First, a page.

Shenhua chooses LyondellBasell Lupotech T technology for the second time this year

(LyondellBasel) -- The largest coal company in the world, China Shenhua Coal to Liquid and Chemical Co. has selected the LyondellBasell Lupotech T process technology for a 270 KT per year low density polyethylene (LDPE) plant to be built in Xinjiang, China.

It is the second time this year that Shenhua chooses the LyondellBasell technology, having previously announced plans for a LDPE plant using the technology in Yulin, China.

"Shenhua’s continued confidence in the Lupotech T process technology is another demonstration of why Lupotech is the leading technology for LDPE and EVA production, and we look forward to continuing a strong relationship with Shenhua," said Bob Patel, LyondellBasell Senior Vice President of Olefins and Polyolefins for Europe, Asia, International, and Technology.

Key features of Lupotech T technology include low manufacturing and investment costs, fast start-up and grade changes, high reliability and capacities of up to 450 KT per year, which makes it today’s technology of choice for the production of LDPE and ethylene vinyl acetate (EVA) copolymers.

We remind that PETRONAS (Petroliam Nasional Berhad) has chosen the Spheripol technology from LyondellBasell for two 300 KTA polypropylene (PP) units to be located in Pengerang, Malaysia, as MRC reported earlier. Besides, earlier this year ZapSibNeftekhim L.L.C, a fully owned subsidiary of SIBUR, selected the Spheripol process technology from LyondellBasell for a new 500 KT per year single-line polypropylene (PP) plant to be built in Tobolsk, Russia Federation.

LyondellBasell is a leading licensor of polypropylene and polyethylene technologies. The more than 250 polyolefin process licenses granted by LyondellBasell are twice that of any other polyolefin technology licensor.

Egyptian players complain about limited local PVC and PE supplies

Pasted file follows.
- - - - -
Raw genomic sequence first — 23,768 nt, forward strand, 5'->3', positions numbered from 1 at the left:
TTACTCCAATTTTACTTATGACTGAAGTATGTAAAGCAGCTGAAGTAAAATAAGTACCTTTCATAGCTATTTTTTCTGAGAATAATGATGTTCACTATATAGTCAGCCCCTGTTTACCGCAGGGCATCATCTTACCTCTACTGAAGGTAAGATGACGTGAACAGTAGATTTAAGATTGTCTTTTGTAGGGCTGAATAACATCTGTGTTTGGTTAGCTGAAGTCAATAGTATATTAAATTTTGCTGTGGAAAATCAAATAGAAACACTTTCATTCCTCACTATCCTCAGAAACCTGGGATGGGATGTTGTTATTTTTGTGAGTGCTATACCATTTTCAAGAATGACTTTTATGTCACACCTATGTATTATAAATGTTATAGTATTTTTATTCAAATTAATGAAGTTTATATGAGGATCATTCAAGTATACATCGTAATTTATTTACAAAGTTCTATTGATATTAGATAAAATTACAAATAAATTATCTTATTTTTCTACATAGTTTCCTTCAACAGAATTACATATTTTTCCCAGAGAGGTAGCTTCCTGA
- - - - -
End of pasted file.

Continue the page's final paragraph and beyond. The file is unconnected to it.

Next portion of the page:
(apic-on-line) -- In Egypt, players moan about limited local supply levels for the locally held PVC and PE markets.

Polyethylene (PE) and polypropylene (PP) demand in Egypt is weakening in the uncertain political climate ahead of a referendum on Saturday on a controversial draft constitution.

In the PVC market, a source from the local producer EPC, had commented on their price cut decision and said, “Our prices are reasonable considering the current market conditions in December but we might issue some increases if import prices continue to move up.” The source had also added that they had no supply issues and that they were running their plant at full capacity.

However, players in the market complain about the limited supplies from EPC. A converter noted, “EPC has limited supplies to provide the market and this situation coupled with increasing import American PVC prices cause local distributors to hold onto their offer levels.” A trader also commented, “Overall PVC demand is not bad but availability is limited.”

Meanwhile, similar supply issues are pronounced in the PE market, too. Players cry that there are no HDPE film supplies from the local producer SIDPEC, who had previously informed the market that they are not going to supply HDPE injection until the end of year but reported no issues on HDPE film and blow moulding.

A trader remarked last week, “SIDPEC supplies no HDPE film and we believe that this situation might stem from the fact that they switched their production line to HDPE blow moulding. This situation provides distributors ground to lift up their prices.” Another trader noted, “Overall demand is very weak due to the ongoing political issues inside the country and most converters are running their plants at lower capacities. Yet, limited supplies continue to pull up prices. Some traders, fearing further increases, prefer to hold on to their existing quantities.”

Egypt's local PE production is limited to Sidi Kerir Petrochemicals Co (SIDPEC), while PP production is limited to Oriental Petrochemicals Co (OPC) and Egyptian Propylene and Polypropylene Co (EPPC).

South African petrochemicals group Sasol will continue investing in Iran

(presstv) -- A report says South African petrochemicals group Sasol will continue investing in Iran, despite news last month pointing to the company’s potential disinvestment due to a possible risk of sanctions.